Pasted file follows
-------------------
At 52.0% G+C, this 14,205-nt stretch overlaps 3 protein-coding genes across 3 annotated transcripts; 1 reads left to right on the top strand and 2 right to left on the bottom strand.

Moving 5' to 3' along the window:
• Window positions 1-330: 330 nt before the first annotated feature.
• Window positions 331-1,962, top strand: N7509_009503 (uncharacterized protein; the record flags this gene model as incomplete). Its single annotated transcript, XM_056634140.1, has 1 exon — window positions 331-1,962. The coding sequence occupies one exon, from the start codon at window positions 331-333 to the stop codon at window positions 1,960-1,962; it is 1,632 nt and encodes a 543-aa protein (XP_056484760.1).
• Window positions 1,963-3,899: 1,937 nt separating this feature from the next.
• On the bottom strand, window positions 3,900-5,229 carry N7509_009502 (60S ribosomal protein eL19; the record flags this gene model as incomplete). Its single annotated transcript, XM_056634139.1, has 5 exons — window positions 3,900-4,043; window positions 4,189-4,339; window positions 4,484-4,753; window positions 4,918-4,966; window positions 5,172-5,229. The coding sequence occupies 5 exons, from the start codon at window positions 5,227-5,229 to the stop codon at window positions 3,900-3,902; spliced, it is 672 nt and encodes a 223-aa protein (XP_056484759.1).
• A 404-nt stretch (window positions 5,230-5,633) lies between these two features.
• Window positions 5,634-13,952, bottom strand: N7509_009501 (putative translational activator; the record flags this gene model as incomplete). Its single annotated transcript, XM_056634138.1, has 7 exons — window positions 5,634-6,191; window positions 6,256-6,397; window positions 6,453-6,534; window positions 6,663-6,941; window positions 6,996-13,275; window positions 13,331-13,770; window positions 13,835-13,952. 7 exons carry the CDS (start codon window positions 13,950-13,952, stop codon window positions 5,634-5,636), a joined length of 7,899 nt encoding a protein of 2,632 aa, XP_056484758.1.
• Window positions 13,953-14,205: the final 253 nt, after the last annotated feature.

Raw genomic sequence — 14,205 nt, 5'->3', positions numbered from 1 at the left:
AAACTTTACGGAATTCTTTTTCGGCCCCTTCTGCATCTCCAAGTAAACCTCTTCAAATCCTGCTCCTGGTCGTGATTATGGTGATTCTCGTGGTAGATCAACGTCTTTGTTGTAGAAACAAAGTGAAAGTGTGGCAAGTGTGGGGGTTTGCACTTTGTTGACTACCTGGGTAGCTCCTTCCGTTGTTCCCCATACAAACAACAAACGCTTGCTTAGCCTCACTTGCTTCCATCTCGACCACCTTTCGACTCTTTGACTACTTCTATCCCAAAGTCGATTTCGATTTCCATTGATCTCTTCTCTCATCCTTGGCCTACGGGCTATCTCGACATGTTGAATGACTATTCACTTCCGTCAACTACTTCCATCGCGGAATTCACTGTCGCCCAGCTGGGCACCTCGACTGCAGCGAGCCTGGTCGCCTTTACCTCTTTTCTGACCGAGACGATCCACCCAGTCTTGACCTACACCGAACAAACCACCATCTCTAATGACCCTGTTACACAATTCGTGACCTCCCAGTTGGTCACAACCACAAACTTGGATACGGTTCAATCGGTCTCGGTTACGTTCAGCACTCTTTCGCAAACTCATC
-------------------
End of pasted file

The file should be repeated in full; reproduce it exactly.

At 52.0% G+C, this 14,205-nt stretch overlaps 3 protein-coding genes across 3 annotated transcripts; 1 reads left to right on the top strand and 2 right to left on the bottom strand.

Moving 5' to 3' along the window:
• Window positions 1-330: 330 nt before the first annotated feature.
• Window positions 331-1,962, top strand: N7509_009503 (uncharacterized protein; the record flags this gene model as incomplete). Its single annotated transcript, XM_056634140.1, has 1 exon — window positions 331-1,962. The coding sequence occupies one exon, from the start codon at window positions 331-333 to the stop codon at window positions 1,960-1,962; it is 1,632 nt and encodes a 543-aa protein (XP_056484760.1).
• Window positions 1,963-3,899: 1,937 nt separating this feature from the next.
• On the bottom strand, window positions 3,900-5,229 carry N7509_009502 (60S ribosomal protein eL19; the record flags this gene model as incomplete). Its single annotated transcript, XM_056634139.1, has 5 exons — window positions 3,900-4,043; window positions 4,189-4,339; window positions 4,484-4,753; window positions 4,918-4,966; window positions 5,172-5,229. The coding sequence occupies 5 exons, from the start codon at window positions 5,227-5,229 to the stop codon at window positions 3,900-3,902; spliced, it is 672 nt and encodes a 223-aa protein (XP_056484759.1).
• A 404-nt stretch (window positions 5,230-5,633) lies between these two features.
• Window positions 5,634-13,952, bottom strand: N7509_009501 (putative translational activator; the record flags this gene model as incomplete). Its single annotated transcript, XM_056634138.1, has 7 exons — window positions 5,634-6,191; window positions 6,256-6,397; window positions 6,453-6,534; window positions 6,663-6,941; window positions 6,996-13,275; window positions 13,331-13,770; window positions 13,835-13,952. 7 exons carry the CDS (start codon window positions 13,950-13,952, stop codon window positions 5,634-5,636), a joined length of 7,899 nt encoding a protein of 2,632 aa, XP_056484758.1.
• Window positions 13,953-14,205: the final 253 nt, after the last annotated feature.

Raw genomic sequence — 14,205 nt, 5'->3', positions numbered from 1 at the left:
AAACTTTACGGAATTCTTTTTCGGCCCCTTCTGCATCTCCAAGTAAACCTCTTCAAATCCTGCTCCTGGTCGTGATTATGGTGATTCTCGTGGTAGATCAACGTCTTTGTTGTAGAAACAAAGTGAAAGTGTGGCAAGTGTGGGGGTTTGCACTTTGTTGACTACCTGGGTAGCTCCTTCCGTTGTTCCCCATACAAACAACAAACGCTTGCTTAGCCTCACTTGCTTCCATCTCGACCACCTTTCGACTCTTTGACTACTTCTATCCCAAAGTCGATTTCGATTTCCATTGATCTCTTCTCTCATCCTTGGCCTACGGGCTATCTCGACATGTTGAATGACTATTCACTTCCGTCAACTACTTCCATCGCGGAATTCACTGTCGCCCAGCTGGGCACCTCGACTGCAGCGAGCCTGGTCGCCTTTACCTCTTTTCTGACCGAGACGATCCACCCAGTCTTGACCTACACCGAACAAACCACCATCTCTAATGACCCTGTTACACAATTCGTGACCTCCCAGTTGGTCACAACCACAAACTTGGATACGGTTCAATCGGTCTCGGTTACGTTCAGCACTCTTTCGCAAACTCATC